Liv and Nora are cousins, close as sisters. After a rough year and lots of family drama, they're in desperate need of a low-key family getaway. The cruise was going to be perfect. And it is, for a while. But then on a normal—almost boring—Central American shore excursion, a series of misunderstandings and misjudgments ends with terrifying confusion—where are the children? Soon enough, the adults realize six children have vanished—and from alternating points of view, we discover where they went, and why, and who's to blame. (There's lots to go around.) Readers take note: this is messy, and a little racy.
Violet and Finn were meant to be—anyone who knows their story knows that much. Yet three years into their marriage, Violet walks into the hotel room she's sharing with her husband and son and finds that Finn is gone—and he's taken their son with him. In a matter of days, her picture-perfect marriage is revealed to be something else, maybe even something sinister: Finn is wanted on a kidnapping charge, and Violet wonders if she ever knew him at all. I love that the plot hinges on a Craigslist "missed connections" posting, and the atypical Cincinnati setting is satisfying and believable. Publication date: March 28.
This was a hard read because of the content but so, so good. Backman's latest novel is set in a backwater Swedish town whose glory days are gone—except when it comes to hockey. In Beartown, hockey is everything, and the players on the boys' A-team have god-like status. But this isn't just a hockey story. One night after a huge win, the teens throw a raucous party to celebrate—and what happens there splinters the community. Part coming-of-age story, part community-in-crisis, completely fabulous. (And I don't care a bit about hockey, so that's saying something.) Heads up, readers: triggers abound. If you've read and enjoyed Backman in the past, you'll recognize his skillful prose, but not the tone: this novel bears none of the whimsy of his previous work.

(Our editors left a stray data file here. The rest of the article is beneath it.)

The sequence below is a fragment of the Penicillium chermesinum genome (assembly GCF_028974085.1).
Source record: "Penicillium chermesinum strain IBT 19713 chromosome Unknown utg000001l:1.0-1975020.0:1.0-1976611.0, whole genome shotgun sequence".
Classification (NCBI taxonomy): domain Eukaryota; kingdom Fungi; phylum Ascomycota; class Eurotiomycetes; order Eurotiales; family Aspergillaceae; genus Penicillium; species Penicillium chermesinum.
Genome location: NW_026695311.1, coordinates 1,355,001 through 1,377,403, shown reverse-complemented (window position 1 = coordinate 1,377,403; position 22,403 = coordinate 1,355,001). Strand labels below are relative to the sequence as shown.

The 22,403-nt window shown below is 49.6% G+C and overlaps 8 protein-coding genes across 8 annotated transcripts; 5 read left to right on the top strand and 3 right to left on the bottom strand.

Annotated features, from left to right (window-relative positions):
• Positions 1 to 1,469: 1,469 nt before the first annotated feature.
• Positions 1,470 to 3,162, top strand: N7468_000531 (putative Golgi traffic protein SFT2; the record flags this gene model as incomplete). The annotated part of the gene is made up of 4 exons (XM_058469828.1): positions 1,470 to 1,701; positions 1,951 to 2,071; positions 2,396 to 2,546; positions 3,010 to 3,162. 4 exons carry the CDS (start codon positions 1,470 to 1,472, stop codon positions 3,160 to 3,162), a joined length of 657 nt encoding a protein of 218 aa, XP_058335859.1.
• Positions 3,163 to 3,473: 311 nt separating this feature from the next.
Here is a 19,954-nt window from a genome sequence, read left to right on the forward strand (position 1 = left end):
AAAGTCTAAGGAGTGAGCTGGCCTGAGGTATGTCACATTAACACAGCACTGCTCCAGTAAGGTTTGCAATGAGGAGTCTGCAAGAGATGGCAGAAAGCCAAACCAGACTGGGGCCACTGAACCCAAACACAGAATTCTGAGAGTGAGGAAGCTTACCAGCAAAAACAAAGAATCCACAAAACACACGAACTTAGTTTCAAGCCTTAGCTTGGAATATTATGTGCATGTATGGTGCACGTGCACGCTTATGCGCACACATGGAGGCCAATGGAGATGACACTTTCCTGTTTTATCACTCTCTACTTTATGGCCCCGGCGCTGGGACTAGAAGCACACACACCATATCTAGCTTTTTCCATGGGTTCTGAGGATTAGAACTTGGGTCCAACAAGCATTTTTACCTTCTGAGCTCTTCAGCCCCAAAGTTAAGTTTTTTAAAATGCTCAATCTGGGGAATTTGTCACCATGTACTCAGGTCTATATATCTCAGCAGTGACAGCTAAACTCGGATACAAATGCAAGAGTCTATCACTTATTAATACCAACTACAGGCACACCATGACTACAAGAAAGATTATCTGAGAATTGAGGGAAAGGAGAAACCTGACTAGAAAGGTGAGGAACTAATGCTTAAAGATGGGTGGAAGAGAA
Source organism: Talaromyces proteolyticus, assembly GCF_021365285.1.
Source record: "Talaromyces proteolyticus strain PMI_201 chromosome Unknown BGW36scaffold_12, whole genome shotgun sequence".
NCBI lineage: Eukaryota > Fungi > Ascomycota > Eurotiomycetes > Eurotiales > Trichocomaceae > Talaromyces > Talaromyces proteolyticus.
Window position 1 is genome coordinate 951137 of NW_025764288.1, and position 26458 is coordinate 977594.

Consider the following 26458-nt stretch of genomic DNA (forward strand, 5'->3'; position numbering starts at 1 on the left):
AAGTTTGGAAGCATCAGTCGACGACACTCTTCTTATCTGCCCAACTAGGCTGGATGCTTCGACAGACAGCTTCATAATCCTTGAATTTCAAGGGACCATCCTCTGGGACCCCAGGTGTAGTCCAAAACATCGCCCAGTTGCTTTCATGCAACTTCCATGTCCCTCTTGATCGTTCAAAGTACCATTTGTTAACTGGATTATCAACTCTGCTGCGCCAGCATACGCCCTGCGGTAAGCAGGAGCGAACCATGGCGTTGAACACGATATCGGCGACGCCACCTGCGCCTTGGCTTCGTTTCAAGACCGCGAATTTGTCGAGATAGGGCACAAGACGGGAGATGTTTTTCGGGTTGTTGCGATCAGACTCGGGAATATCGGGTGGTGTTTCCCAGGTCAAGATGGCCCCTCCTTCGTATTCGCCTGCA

The book begins with an accident. It was just a fender-bender, and it wasn't their fault, but after two years in Jordan as an Army wife, Cass has learned it doesn't matter—as Americans, they're always the guilty party. Newly arrived Margaret, whose husband is also stationed at the Embassy, chafes at these local "customs," and all the other cultural pressures she feels as an American living in a country that's becoming increasingly dangerous. But Margaret determines to go pay the "guilt tax" anyway, and asks Cass to babysit her child while she tends to her quick errand. When Margaret doesn't return, Cass becomes annoyed, then increasingly worried.... as it dawns on Cass that she never understood her friend at all. This close look at two women, two marriages, and two worlds is dark and broody in the best kind of way. Publication date: June 27.
After a scorching summer and months of no rain, the largest fires in Maine's history swept over its coast, from Bar Harbor to Kittery. In Shreve's claustrophobic domestic suspense we experience this real event through the eyes of Grace Holland, whose marriage is its own sort of natural disaster. Her husband came back from the war a little broken. So did her friend's husbands, yet they don't seem as cruel. When wildfires break out, her husband leaves to help dig a fire break, and Grace and her children flee to the ocean to escape the flames. When her husband doesn't return, Grace thinks she's lost him forever—and she's far from devastated. But then he returns, and the real trouble begins. Dark and a little melodramatic, but oh-so-discussable. Publication date: April 18.